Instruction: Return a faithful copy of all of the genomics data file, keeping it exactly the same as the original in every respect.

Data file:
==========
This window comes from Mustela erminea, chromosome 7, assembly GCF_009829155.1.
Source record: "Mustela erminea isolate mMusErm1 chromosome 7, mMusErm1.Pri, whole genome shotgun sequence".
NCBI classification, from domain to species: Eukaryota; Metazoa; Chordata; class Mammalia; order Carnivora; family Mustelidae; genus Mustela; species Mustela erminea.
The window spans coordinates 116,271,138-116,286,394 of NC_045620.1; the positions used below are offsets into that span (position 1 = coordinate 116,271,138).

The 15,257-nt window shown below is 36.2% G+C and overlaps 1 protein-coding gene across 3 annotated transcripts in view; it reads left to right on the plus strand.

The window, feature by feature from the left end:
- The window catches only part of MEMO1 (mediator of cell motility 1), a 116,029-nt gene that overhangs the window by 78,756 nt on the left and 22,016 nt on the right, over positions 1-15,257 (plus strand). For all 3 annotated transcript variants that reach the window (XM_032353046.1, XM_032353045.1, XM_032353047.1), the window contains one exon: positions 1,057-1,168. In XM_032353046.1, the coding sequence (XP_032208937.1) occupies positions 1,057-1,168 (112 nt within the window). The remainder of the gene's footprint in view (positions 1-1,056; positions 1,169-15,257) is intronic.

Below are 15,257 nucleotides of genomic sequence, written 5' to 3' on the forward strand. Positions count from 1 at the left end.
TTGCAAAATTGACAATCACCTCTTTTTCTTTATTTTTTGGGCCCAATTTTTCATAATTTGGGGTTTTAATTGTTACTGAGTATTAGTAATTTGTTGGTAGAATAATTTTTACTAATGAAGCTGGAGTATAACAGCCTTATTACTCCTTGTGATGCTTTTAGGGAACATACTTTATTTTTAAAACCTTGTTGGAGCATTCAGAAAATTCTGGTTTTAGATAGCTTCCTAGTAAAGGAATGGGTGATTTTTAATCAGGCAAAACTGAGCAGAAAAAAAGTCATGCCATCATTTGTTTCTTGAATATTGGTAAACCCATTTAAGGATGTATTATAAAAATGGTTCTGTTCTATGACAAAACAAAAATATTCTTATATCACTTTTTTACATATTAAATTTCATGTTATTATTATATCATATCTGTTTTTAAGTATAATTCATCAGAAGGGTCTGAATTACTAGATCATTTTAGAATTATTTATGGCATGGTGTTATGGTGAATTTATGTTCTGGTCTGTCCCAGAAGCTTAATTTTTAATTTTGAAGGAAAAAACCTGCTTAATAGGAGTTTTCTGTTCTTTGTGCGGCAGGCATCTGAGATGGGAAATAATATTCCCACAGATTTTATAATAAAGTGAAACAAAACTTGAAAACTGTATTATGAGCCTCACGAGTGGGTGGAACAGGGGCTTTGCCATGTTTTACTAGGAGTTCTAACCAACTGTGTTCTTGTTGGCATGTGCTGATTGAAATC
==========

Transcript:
This window comes from Mustela erminea, chromosome 7, assembly GCF_009829155.1.
Source record: "Mustela erminea isolate mMusErm1 chromosome 7, mMusErm1.Pri, whole genome shotgun sequence".
NCBI classification, from domain to species: Eukaryota; Metazoa; Chordata; class Mammalia; order Carnivora; family Mustelidae; genus Mustela; species Mustela erminea.
The window spans coordinates 116,271,138-116,286,394 of NC_045620.1; the positions used below are offsets into that span (position 1 = coordinate 116,271,138).

The 15,257-nt window shown below is 36.2% G+C and overlaps 1 protein-coding gene across 3 annotated transcripts in view; it reads left to right on the plus strand.

The window, feature by feature from the left end:
- The window catches only part of MEMO1 (mediator of cell motility 1), a 116,029-nt gene that overhangs the window by 78,756 nt on the left and 22,016 nt on the right, over positions 1-15,257 (plus strand). For all 3 annotated transcript variants that reach the window (XM_032353046.1, XM_032353045.1, XM_032353047.1), the window contains one exon: positions 1,057-1,168. In XM_032353046.1, the coding sequence (XP_032208937.1) occupies positions 1,057-1,168 (112 nt within the window). The remainder of the gene's footprint in view (positions 1-1,056; positions 1,169-15,257) is intronic.

Below are 15,257 nucleotides of genomic sequence, written 5' to 3' on the forward strand. Positions count from 1 at the left end.
TTGCAAAATTGACAATCACCTCTTTTTCTTTATTTTTTGGGCCCAATTTTTCATAATTTGGGGTTTTAATTGTTACTGAGTATTAGTAATTTGTTGGTAGAATAATTTTTACTAATGAAGCTGGAGTATAACAGCCTTATTACTCCTTGTGATGCTTTTAGGGAACATACTTTATTTTTAAAACCTTGTTGGAGCATTCAGAAAATTCTGGTTTTAGATAGCTTCCTAGTAAAGGAATGGGTGATTTTTAATCAGGCAAAACTGAGCAGAAAAAAAGTCATGCCATCATTTGTTTCTTGAATATTGGTAAACCCATTTAAGGATGTATTATAAAAATGGTTCTGTTCTATGACAAAACAAAAATATTCTTATATCACTTTTTTACATATTAAATTTCATGTTATTATTATATCATATCTGTTTTTAAGTATAATTCATCAGAAGGGTCTGAATTACTAGATCATTTTAGAATTATTTATGGCATGGTGTTATGGTGAATTTATGTTCTGGTCTGTCCCAGAAGCTTAATTTTTAATTTTGAAGGAAAAAACCTGCTTAATAGGAGTTTTCTGTTCTTTGTGCGGCAGGCATCTGAGATGGGAAATAATATTCCCACAGATTTTATAATAAAGTGAAACAAAACTTGAAAACTGTATTATGAGCCTCACGAGTGGGTGGAACAGGGGCTTTGCCATGTTTTACTAGGAGTTCTAACCAACTGTGTTCTTGTTGGCATGTGCTGATTGAAATC